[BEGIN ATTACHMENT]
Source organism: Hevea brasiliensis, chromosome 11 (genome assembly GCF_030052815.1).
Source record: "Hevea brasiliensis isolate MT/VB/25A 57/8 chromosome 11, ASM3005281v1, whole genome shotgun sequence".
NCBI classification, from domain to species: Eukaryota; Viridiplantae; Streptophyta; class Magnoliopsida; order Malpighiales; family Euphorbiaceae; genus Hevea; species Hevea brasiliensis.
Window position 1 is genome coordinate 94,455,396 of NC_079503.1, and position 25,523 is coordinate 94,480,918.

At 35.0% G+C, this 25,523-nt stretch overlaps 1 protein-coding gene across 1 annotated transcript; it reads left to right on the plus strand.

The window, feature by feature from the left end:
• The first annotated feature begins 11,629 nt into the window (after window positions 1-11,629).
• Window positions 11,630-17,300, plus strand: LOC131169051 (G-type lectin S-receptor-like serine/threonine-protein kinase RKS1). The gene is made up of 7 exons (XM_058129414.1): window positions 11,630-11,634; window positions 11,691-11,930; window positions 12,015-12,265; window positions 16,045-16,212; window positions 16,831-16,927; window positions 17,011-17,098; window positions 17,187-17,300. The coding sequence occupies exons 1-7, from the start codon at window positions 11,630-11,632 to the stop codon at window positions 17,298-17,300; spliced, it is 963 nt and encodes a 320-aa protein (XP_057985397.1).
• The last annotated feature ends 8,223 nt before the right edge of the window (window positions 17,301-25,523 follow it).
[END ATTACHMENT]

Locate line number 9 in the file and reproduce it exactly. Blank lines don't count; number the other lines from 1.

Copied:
• The last annotated feature ends 8,223 nt before the right edge of the window (window positions 17,301-25,523 follow it).